Tuesday, April 30, 2013

Blaming the Victim

I've often been struck by a fairly common retort that comes from conversations about foreign policy and potential blow-back:

"You're blaming the victim!"

I've heard this more than a handful of times in the last couple of weeks. Whenever someone has the audacity to surmise that the recent attack in Boston could be related to our disastrous foreign policy, you'll be sure to raise an eyebrow or drop a jaw. And those aforementioned words won't be too far behind.

This reaction seems to miss the point of the musing altogether. The purpose is rarely to remove or transfer actual culpability away from the perpetrator(s). For example; Let's say that I had a problem with my neighbor. I decide to go out in front of his house and yell obscenities about his mother. After about fifteen minutes of this, he comes outside and punches me in the face. Later on, as I'm reclining on the sidewalk with an ice-pack on my face, you comment, "Man...you really shouldn't have done that. If you would have just stayed inside and not said anything, none of this would have happened." What would you say if I retorted, "You're just blaming the victim!"?

I would think your reaction would be, "No, I'm not." Because, well, you haven't said anything that would count as you blaming me at that point. Perhaps none of the culpability lies with me. I might be completely innocent. But what you're elucidating is that perhaps my actions weren't prudent, given the circumstances, and that they've contributed to the end result...even if that result was an injustice for which I bear no personal responsibility in the end.

But this brings to light a second problem. In the case of my analogy  the "victim" in the situation is fairly well defined. I'm not sure that this is the case when the claim is given as a response to the Boston attack. When someone is supposedly "just blaming the victim", what party or parties does "victim" correspond to in the claim? The obvious answers are the runners and innocent bystanders who were injured in the attack. But, if thats the case, then the claim doesn't make much sense.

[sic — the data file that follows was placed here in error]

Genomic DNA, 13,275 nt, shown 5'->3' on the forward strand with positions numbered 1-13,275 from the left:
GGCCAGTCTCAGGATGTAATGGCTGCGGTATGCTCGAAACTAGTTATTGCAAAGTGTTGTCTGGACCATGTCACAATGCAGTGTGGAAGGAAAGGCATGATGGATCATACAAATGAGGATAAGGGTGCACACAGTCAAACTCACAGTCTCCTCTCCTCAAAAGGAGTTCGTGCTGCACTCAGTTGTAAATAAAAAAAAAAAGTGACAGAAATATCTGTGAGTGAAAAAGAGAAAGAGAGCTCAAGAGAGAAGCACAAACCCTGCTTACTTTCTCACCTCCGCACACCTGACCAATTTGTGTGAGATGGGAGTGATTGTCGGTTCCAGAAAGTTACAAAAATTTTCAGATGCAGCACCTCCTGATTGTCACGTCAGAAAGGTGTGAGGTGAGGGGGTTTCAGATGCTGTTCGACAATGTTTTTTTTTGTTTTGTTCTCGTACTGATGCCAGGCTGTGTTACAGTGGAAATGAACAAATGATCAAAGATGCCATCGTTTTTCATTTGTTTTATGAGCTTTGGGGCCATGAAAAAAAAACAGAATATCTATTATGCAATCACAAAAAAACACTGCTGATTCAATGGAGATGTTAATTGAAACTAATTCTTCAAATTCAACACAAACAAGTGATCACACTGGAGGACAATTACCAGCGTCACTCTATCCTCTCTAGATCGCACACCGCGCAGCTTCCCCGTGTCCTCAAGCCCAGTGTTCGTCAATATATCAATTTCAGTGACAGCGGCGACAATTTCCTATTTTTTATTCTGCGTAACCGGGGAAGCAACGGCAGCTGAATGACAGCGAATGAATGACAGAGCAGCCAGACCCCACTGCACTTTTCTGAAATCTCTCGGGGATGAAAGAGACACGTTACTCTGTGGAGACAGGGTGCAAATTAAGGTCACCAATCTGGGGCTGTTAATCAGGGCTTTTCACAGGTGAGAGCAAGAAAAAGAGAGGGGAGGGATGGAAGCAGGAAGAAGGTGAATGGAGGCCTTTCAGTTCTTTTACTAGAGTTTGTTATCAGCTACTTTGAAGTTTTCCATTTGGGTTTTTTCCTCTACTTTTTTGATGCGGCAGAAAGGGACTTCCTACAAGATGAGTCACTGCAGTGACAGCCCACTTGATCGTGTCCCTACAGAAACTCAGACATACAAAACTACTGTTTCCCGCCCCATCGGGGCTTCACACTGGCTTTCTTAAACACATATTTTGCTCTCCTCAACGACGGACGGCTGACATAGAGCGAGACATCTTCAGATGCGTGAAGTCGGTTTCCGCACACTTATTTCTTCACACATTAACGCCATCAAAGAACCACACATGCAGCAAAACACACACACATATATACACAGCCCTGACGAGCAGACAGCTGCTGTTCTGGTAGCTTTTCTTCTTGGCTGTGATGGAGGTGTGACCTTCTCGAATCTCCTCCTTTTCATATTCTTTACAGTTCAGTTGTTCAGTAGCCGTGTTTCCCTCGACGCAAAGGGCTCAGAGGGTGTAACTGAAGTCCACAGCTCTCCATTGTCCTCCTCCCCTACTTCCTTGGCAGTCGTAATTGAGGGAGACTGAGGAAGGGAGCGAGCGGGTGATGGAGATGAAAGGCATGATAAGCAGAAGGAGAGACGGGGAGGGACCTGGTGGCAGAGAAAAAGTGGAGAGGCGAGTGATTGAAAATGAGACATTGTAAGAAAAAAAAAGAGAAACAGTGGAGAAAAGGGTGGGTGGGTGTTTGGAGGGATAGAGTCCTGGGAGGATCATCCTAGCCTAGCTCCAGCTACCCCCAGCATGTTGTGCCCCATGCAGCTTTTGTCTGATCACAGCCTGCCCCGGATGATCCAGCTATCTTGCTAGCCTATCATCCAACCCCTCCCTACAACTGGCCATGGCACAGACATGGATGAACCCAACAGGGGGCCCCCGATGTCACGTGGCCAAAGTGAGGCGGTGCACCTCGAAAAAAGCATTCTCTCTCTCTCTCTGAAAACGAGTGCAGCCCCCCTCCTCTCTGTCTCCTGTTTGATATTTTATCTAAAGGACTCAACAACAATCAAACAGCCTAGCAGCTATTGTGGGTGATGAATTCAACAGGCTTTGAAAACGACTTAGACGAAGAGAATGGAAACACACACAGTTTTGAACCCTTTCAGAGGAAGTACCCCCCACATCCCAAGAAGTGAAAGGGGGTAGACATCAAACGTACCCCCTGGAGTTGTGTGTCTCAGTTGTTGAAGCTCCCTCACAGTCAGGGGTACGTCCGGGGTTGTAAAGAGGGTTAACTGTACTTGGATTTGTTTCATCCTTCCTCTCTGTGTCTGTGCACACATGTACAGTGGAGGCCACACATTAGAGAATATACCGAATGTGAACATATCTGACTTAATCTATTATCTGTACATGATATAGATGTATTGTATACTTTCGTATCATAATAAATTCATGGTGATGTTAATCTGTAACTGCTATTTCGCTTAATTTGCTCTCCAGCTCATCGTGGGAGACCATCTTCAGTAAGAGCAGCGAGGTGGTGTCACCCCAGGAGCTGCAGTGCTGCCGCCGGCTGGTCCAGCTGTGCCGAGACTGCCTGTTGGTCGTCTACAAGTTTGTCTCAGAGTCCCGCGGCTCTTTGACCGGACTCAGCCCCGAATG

Most of the people who talk about the prospect of blow-back in this kind of event wouldn't generally be aiming their questioning at the innocent civilians but rather at the government itself. Even if we wished to make some kind of serpentine argument in which individual voters were blamed for the policies of their supported administration, a sheet of guilt would still not be cast over the victims. The blast was indiscriminate. The attackers knew nothing about the political allegiances of the victims. Undoubtedly there were people who were maimed which did not support U.S. foreign policy at all. So how could a criticism of politicians and bureaucrats turn into an indictment of innocent civilians?

I'm willing to entertain the idea that there is some small sliver of commentators that purposely fail to make either distinction; ie. that feel that the U.S. literally holds full responsibility for the attacks and that the people who were hurt were part of the government and therefore shared in that responsibility  But I think this represents a very, very small portion of people who talk about blow-back and foreign policy entanglements. If such confusions are driven purposely for rhetorical reasons, it's worth mentioning that cherry-picking the worst possible interpretation of your opponents' arguments only makes your argument look weak to anyone else who's paying attention. On the other hand, if the confusion is accidental, then it reflects a malignant, if not consistent, bias on the part of many of us. In either case, we should all work a little bit harder to define our terms clearly when we engage others.

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